FOR IMMEADIATE RELEASE
Thank you Madam Chairman. Allow me to join the other members in congratulating you on your election. It is a pleasure to have someone of your stature and expertise chairing this important committee. I also congratulate the other newly elected officers and pledge to support their efforts for success in this session.
On behalf of the United States, I thank Under Secretary-General for Communications and Public Information Launsky-Tieffenthal, and the Department of Public Information for their reports and overview given yesterday to the Committee. DPI’s work on public education, capacity building, and strengthening global cooperation are not to be taken lightly. These are the things that truly make it possible for the United Nations to fulfill its promise to the world.
Madam Chairman, I would like to mention that the United States was one of the many member states who benefited from DPI’s extraordinary efforts as the United Nations commemorated the International Day of Remembrance of the Victims of Slavery and the Transatlantic Slave Trade in March. We commend the creativity and thoughtfulness they brought to a very meaningful series of events.
Madam Chairman, as many of the members have noted in this debate, freedom of expression is a fundamental, universal human right enshrined in the Universal Declaration of Human Rights and central to the development of innovative, entrepreneurial, and prosperous democratic societies. As communications technologies evolve, we are reminded that all individuals are entitled to the same human rights and fundamental freedoms online as they are offline, and all governments must protect those rights regardless of the medium. We must also recognize the importance of journalists and we call on all governments to protect the ability of journalists, bloggers and dissidents to write and speak freely without retribution.
We agree with UNGA Resolution 67/124 that the lack of communications infrastructure and capacity in developing countries sometimes impedes access to quality information that could underpin expanding economic opportunities and an improved quality of life. This is why the United States is part of the Alliance for Affordable Internet, which seeks to enable the next billion users in low-income countries to obtain Internet access for less than five percent of their monthly income. The United States also supports a variety of journalist training programs that provide journalists and bloggers with investigative tools and training on security so they can report without endangering themselves. UN leadership in this area is welcome and we see this as an important area for partnerships, like the ones DPI is so astutely pursuing.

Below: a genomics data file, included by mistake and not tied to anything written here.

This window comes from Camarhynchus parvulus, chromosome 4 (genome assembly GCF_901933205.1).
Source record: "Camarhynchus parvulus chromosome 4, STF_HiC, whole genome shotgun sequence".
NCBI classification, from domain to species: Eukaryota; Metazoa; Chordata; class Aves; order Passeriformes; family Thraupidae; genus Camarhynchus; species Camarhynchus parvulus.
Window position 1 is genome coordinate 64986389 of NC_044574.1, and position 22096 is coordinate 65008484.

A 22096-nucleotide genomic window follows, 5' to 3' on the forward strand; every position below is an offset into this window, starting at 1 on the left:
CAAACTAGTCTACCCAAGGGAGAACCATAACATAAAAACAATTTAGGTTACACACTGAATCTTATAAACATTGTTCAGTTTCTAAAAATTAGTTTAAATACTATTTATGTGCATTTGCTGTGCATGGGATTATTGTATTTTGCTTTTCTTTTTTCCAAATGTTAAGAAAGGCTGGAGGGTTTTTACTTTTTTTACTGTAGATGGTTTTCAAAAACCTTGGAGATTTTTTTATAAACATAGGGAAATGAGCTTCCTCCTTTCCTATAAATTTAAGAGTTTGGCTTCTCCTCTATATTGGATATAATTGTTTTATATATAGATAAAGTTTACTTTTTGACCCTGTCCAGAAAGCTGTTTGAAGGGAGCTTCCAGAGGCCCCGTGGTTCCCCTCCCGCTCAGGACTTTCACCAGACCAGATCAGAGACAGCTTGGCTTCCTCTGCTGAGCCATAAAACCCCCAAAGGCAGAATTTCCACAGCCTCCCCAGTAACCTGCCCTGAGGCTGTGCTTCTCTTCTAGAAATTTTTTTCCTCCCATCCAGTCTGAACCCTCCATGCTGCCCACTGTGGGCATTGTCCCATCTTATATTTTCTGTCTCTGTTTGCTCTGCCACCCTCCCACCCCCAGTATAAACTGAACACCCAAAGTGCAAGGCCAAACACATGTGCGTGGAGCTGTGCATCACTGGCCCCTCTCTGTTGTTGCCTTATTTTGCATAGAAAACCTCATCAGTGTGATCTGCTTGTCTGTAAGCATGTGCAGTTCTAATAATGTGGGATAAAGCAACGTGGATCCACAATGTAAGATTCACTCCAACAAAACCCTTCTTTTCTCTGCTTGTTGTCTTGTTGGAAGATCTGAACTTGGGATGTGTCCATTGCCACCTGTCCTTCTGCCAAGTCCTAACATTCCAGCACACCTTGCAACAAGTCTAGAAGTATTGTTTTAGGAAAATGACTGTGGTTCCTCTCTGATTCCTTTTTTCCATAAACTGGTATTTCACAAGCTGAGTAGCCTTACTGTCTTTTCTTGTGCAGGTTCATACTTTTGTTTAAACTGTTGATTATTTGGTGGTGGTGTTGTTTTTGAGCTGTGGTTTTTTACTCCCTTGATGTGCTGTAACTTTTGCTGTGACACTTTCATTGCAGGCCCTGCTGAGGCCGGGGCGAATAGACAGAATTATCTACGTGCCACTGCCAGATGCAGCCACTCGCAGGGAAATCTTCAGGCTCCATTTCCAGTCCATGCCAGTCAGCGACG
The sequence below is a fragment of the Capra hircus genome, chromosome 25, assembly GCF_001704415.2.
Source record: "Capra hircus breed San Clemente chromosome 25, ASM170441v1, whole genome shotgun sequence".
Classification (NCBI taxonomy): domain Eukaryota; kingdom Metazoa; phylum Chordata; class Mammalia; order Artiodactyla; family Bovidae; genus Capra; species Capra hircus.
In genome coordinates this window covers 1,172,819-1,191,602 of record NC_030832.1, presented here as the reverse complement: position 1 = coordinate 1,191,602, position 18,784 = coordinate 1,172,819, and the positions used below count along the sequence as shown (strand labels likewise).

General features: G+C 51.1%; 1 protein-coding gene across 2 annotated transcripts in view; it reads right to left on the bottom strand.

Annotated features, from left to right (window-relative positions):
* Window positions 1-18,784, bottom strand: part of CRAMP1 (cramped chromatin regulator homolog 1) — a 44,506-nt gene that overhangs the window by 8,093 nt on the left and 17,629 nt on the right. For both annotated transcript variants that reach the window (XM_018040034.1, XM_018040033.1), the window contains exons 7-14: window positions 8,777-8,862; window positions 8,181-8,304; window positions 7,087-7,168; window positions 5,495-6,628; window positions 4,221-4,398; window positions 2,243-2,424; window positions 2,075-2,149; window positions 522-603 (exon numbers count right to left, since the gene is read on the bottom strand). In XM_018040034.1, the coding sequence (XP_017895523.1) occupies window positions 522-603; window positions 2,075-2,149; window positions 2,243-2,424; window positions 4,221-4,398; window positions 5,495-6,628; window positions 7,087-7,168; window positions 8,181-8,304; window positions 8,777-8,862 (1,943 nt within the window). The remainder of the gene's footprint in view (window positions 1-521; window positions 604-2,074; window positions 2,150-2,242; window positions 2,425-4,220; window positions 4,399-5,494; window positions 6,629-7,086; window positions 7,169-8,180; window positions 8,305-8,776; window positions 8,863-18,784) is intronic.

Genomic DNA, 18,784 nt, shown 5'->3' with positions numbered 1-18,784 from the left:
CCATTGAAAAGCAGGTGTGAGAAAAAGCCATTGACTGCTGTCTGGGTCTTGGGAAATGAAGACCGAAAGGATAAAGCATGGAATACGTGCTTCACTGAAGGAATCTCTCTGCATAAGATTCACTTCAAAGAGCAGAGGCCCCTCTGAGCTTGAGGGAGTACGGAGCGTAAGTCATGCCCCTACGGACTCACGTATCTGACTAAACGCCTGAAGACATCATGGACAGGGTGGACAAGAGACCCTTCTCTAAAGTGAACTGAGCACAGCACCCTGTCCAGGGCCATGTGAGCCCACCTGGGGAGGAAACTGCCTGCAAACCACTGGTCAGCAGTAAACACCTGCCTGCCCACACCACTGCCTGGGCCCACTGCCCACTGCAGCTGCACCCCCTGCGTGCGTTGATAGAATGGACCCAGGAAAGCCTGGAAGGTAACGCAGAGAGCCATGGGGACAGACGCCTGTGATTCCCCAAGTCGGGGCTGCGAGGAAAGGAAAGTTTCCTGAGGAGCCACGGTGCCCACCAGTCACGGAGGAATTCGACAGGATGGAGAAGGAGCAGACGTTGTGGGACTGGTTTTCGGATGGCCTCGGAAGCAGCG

The United States and other member states have called on the UN to increase its efforts to maximize the existing resources it has been given and to seek more efficient ways of doing business such as greater use of technology. Therefore, we appreciate the efforts that the Secretariat is making to accomplish its mission with the resources it has at its disposal. The strategic goals and clear vision for the work of DPI in its strategic communications, news, and outreach and knowledge services is an important first step.
In conclusion, let me say again here that we were pleased to join consensus this year on the resolution containing the activities of the Department of Public Information, though we think the process is better served when we avoid importing political or divisive issues into our information-sharing and awareness-raising work. Those issues should be discussed and negotiated in the appropriate forums. The work of telling the story of the United Nations to a global audience in the most effective ways possible is too important to dilute. Thank you.
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